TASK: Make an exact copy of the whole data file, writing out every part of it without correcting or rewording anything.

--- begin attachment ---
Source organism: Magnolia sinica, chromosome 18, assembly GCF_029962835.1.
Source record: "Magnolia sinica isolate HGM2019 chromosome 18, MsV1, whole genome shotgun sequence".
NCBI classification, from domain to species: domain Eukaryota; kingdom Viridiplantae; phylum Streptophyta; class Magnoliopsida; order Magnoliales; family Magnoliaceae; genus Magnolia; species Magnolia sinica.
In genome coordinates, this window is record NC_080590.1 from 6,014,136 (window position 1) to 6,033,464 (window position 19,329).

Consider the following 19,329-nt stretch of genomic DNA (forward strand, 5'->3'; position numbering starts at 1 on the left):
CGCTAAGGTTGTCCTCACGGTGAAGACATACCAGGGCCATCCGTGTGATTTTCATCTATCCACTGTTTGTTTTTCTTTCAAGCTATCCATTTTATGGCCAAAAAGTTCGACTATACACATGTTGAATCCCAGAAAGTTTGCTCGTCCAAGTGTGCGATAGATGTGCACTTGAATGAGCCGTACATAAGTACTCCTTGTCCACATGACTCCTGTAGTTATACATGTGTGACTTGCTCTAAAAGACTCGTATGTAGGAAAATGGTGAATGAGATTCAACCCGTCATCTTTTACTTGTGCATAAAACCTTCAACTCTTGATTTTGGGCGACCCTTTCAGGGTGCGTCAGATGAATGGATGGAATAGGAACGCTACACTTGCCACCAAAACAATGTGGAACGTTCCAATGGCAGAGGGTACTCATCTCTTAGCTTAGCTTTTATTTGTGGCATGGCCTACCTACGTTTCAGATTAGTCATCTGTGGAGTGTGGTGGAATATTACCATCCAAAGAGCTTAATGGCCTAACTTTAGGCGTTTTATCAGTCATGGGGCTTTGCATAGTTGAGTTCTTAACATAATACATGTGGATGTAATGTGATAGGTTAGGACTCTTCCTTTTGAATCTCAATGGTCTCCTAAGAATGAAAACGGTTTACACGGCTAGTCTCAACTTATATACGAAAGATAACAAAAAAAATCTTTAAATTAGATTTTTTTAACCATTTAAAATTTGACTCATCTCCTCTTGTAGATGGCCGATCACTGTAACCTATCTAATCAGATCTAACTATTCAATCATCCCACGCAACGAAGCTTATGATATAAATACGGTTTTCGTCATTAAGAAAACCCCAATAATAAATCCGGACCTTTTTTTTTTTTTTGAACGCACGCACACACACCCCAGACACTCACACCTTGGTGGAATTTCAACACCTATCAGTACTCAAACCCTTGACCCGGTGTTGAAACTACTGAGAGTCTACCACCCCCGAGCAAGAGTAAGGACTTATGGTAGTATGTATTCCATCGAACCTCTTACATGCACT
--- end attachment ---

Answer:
Source organism: Magnolia sinica, chromosome 18, assembly GCF_029962835.1.
Source record: "Magnolia sinica isolate HGM2019 chromosome 18, MsV1, whole genome shotgun sequence".
NCBI classification, from domain to species: domain Eukaryota; kingdom Viridiplantae; phylum Streptophyta; class Magnoliopsida; order Magnoliales; family Magnoliaceae; genus Magnolia; species Magnolia sinica.
In genome coordinates, this window is record NC_080590.1 from 6,014,136 (window position 1) to 6,033,464 (window position 19,329).

Consider the following 19,329-nt stretch of genomic DNA (forward strand, 5'->3'; position numbering starts at 1 on the left):
CGCTAAGGTTGTCCTCACGGTGAAGACATACCAGGGCCATCCGTGTGATTTTCATCTATCCACTGTTTGTTTTTCTTTCAAGCTATCCATTTTATGGCCAAAAAGTTCGACTATACACATGTTGAATCCCAGAAAGTTTGCTCGTCCAAGTGTGCGATAGATGTGCACTTGAATGAGCCGTACATAAGTACTCCTTGTCCACATGACTCCTGTAGTTATACATGTGTGACTTGCTCTAAAAGACTCGTATGTAGGAAAATGGTGAATGAGATTCAACCCGTCATCTTTTACTTGTGCATAAAACCTTCAACTCTTGATTTTGGGCGACCCTTTCAGGGTGCGTCAGATGAATGGATGGAATAGGAACGCTACACTTGCCACCAAAACAATGTGGAACGTTCCAATGGCAGAGGGTACTCATCTCTTAGCTTAGCTTTTATTTGTGGCATGGCCTACCTACGTTTCAGATTAGTCATCTGTGGAGTGTGGTGGAATATTACCATCCAAAGAGCTTAATGGCCTAACTTTAGGCGTTTTATCAGTCATGGGGCTTTGCATAGTTGAGTTCTTAACATAATACATGTGGATGTAATGTGATAGGTTAGGACTCTTCCTTTTGAATCTCAATGGTCTCCTAAGAATGAAAACGGTTTACACGGCTAGTCTCAACTTATATACGAAAGATAACAAAAAAAATCTTTAAATTAGATTTTTTTAACCATTTAAAATTTGACTCATCTCCTCTTGTAGATGGCCGATCACTGTAACCTATCTAATCAGATCTAACTATTCAATCATCCCACGCAACGAAGCTTATGATATAAATACGGTTTTCGTCATTAAGAAAACCCCAATAATAAATCCGGACCTTTTTTTTTTTTTTGAACGCACGCACACACACCCCAGACACTCACACCTTGGTGGAATTTCAACACCTATCAGTACTCAAACCCTTGACCCGGTGTTGAAACTACTGAGAGTCTACCACCCCCGAGCAAGAGTAAGGACTTATGGTAGTATGTATTCCATCGAACCTCTTACATGCACT